Report unveils emerging AI challenges in financial crime

Highlighted – industry responses and consumer concerns in Australia

Report unveils emerging AI challenges in financial crime


By Roxanne Libatique

ComplyAdvantage, a leader in artificial intelligence-driven fraud and anti-money laundering risk detection, has unveiled its annual report delving into fraud, money laundering, and financial crime.

The report underscores the rising challenge of criminal deployment of AI while revealing that financial institutions are actively investing in technology to counter this growing threat. Despite these efforts, a significant portion of consumers remains uneasy about the use of AI, even when employed for protective purposes.

According to ComplyAdvantage CEO Vatsa Narasimha, AI has become a tool for both criminals and institutions. Criminals utilise it to devise new methods of defrauding customers, while institutions leverage it to outpace fraudsters and safeguard their clientele.

“We know from our work with financial institutions around the world that AI-based technologies can significantly enhance the fight against financial crime. We see a tremendous opportunity for banks to show consumers how these new technologies and processes like explainable AI are being used to safeguard their finances,” he said.

Key insights on AI's role in combatting fraud

ComplyAdvantage's report revealed that:

  • 66% of financial industry respondents perceive the use of AI by criminals as a growing cybersecurity threat, encompassing risks like deepfakes, sophisticated cyber hacks, and generative AI-driven malware
  • 86% of financial institutions are bolstering defences against these threats through increased investment in new technologies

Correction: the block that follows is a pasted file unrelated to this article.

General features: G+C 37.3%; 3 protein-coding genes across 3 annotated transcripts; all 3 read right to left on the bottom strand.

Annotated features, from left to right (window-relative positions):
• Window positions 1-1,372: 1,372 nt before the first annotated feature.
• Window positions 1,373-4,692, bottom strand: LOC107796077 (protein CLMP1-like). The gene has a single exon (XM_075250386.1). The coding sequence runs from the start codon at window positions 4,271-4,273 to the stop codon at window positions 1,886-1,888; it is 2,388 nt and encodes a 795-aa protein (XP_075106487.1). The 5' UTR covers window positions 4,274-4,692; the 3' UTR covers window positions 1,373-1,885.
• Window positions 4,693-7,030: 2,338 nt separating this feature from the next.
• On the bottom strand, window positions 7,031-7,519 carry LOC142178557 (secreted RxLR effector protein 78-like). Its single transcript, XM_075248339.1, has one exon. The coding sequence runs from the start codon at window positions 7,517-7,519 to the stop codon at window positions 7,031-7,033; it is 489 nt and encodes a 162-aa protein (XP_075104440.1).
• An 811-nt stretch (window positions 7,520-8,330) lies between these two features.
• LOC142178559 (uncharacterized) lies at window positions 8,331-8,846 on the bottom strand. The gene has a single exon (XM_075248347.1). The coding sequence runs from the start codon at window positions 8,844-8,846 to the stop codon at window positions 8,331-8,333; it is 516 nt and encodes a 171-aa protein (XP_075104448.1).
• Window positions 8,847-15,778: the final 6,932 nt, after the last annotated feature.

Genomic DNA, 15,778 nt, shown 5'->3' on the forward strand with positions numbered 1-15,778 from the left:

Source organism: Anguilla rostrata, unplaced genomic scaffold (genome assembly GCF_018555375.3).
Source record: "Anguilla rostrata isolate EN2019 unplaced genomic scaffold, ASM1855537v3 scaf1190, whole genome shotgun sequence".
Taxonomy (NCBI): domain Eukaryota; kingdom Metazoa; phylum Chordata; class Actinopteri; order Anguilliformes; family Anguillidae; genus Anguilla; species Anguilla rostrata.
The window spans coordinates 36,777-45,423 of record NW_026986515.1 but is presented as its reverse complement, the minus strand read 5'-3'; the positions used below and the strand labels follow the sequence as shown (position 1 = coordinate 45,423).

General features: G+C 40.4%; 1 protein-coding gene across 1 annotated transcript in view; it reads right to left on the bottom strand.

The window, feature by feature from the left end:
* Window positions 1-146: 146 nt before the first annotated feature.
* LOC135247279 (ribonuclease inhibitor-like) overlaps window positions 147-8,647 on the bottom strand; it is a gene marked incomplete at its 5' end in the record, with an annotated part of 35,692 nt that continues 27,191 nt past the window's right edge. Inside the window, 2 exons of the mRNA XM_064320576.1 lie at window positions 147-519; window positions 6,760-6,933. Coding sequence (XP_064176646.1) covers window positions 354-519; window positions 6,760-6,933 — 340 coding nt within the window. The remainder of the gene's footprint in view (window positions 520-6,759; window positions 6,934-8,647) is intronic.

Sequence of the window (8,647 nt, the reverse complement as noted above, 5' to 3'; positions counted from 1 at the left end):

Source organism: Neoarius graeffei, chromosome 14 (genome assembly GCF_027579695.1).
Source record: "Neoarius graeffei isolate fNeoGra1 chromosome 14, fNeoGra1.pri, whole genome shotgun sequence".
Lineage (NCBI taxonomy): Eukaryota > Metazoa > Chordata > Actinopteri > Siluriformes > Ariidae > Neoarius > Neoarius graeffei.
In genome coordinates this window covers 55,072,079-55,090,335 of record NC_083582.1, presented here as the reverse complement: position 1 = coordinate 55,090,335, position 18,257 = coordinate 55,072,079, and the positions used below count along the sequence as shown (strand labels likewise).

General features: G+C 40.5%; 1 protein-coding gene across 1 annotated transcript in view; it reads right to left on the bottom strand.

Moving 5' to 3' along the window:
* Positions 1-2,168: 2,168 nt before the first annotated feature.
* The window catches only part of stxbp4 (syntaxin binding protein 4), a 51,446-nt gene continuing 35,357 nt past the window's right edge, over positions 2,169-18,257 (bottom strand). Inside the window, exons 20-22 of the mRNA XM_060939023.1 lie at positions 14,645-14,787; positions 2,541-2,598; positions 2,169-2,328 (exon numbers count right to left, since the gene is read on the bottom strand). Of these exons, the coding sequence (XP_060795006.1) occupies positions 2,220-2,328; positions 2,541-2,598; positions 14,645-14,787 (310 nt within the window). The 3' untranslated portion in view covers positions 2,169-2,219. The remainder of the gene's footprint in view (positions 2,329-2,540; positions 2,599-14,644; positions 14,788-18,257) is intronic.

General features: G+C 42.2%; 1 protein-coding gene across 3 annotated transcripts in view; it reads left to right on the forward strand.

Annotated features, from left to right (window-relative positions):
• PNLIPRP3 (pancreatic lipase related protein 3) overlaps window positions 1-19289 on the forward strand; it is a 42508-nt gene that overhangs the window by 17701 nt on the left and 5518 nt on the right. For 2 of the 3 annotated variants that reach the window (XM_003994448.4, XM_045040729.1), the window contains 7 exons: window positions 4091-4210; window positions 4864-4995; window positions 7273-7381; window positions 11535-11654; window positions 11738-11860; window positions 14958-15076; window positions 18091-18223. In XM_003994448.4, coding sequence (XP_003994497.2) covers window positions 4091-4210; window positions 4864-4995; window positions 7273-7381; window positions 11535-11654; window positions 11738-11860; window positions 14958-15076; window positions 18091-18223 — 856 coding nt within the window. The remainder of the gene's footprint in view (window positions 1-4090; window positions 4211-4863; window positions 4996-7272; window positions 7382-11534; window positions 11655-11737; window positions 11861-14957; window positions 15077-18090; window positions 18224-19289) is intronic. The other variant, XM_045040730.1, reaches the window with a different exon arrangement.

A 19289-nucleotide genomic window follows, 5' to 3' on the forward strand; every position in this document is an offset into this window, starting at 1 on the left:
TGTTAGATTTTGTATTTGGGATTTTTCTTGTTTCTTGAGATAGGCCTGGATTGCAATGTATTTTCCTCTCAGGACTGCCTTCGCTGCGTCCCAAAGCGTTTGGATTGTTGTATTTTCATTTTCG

• only 53% of financial industry respondents prioritise explaining their AI usage to customers

“Whether they use AI to identify fraud patterns, analyse networks, or streamline processes, banks can take the lead on what we believe will be a key trend in 2024: explainability. Namely, the ability of financial institutions to demonstrate to their customers how and why AI models have taken decisions that affect them,” Narasimha said.

Despite concerns, the report indicated consumer openness to innovative approaches, with 65% expressing readiness for banks to share transactional details if it aids in identifying fraud patterns.

Payment fraud challenges

Payment fraud is an example of growing criminal sophistication highlighted in the report, which further revealed that:

  • 60% of industry executives report sustained high levels of payment fraud over the past year, with 8% noting an increase
  • 89% of consumers express anxiety about potential fraud victimisation
  • millennials (age 27-42) constitute 31% of fraud victims over the last three years

Fraud types

Common fraud types reported by consumers include:

  • credit card fraud (59%)
  • identity theft and phishing (21%)
  • employment scams (12%)
  • investment fraud (10%)

Additionally, one in five consumers admitted to engaging in behaviours categorised as “friendly fraud,” such as disputing payments after an unsatisfactory merchant response (21%), disputing payments later recognised as legitimate (12%), and claiming a debit or credit card refund despite not returning the item (9%).

“The surprisingly high level of ‘friendly fraud’ uncovered in our survey shows just how widespread and complex fighting fraud can be when consumers can – even inadvertently – commit behaviour that may raise a red flag with their bank,” said Iain Armstrong, regulatory affairs practice lead for ComplyAdvantage.

In other news, the Australian government is reviewing regulations around the use of AI to ensure it is being used in a safe and responsible manner.

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